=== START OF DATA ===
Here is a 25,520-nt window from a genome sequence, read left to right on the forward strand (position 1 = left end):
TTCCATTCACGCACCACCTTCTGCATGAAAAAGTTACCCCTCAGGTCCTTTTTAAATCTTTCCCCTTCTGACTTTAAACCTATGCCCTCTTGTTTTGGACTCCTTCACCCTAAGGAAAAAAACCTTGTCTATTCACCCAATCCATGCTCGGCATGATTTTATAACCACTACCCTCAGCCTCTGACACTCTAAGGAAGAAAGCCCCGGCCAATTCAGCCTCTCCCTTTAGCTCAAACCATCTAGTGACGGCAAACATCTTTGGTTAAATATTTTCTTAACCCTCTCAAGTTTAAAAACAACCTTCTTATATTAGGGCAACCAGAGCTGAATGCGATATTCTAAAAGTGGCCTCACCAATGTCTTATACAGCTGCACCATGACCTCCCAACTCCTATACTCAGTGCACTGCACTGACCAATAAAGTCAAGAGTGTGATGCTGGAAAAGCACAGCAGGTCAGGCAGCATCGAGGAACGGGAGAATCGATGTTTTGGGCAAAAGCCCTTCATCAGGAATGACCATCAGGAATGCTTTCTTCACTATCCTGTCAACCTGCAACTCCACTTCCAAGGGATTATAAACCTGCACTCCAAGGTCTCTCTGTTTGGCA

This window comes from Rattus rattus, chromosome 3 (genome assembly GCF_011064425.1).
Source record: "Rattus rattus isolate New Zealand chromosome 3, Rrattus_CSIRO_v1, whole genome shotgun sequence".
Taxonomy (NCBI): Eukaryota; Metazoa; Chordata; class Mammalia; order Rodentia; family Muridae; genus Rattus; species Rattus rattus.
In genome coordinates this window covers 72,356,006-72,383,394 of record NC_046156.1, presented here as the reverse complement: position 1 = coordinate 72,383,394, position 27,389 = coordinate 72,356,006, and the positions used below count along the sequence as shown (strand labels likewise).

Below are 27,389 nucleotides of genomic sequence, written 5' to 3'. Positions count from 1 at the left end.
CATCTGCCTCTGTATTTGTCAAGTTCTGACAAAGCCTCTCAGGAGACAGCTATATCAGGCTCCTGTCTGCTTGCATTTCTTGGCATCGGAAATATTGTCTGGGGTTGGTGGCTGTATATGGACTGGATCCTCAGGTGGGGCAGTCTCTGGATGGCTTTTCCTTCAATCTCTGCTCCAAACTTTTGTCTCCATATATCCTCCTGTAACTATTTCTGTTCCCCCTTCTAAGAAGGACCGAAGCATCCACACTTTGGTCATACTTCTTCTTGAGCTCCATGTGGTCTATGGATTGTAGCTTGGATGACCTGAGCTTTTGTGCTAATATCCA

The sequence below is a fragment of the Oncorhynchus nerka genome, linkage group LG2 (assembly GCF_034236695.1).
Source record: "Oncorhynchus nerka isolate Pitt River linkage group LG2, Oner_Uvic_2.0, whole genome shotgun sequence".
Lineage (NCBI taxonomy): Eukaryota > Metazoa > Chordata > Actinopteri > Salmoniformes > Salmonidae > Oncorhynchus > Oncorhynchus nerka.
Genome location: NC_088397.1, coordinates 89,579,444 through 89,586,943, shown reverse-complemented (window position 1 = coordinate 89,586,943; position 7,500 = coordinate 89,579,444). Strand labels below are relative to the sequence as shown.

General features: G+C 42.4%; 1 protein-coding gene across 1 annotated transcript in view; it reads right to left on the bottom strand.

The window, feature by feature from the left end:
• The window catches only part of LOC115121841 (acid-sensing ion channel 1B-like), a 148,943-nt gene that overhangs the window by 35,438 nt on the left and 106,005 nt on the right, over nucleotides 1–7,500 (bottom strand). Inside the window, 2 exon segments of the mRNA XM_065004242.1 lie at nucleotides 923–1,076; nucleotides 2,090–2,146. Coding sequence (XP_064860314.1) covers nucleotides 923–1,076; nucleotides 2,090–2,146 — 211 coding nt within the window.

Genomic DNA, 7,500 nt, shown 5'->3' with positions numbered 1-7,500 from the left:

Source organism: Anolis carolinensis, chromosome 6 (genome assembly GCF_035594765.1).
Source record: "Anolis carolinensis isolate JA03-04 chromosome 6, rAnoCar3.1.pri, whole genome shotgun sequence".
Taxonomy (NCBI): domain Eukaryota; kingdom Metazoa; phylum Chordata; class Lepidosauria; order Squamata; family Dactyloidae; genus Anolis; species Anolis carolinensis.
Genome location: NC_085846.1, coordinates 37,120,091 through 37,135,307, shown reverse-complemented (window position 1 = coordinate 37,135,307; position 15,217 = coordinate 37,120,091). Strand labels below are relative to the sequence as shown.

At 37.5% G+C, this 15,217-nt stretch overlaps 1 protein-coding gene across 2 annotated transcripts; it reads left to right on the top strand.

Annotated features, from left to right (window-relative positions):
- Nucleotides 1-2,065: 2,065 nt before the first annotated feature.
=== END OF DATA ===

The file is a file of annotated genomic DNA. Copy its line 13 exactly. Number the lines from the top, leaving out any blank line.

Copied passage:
General features: G+C 42.4%; 1 protein-coding gene across 1 annotated transcript in view; it reads right to left on the bottom strand.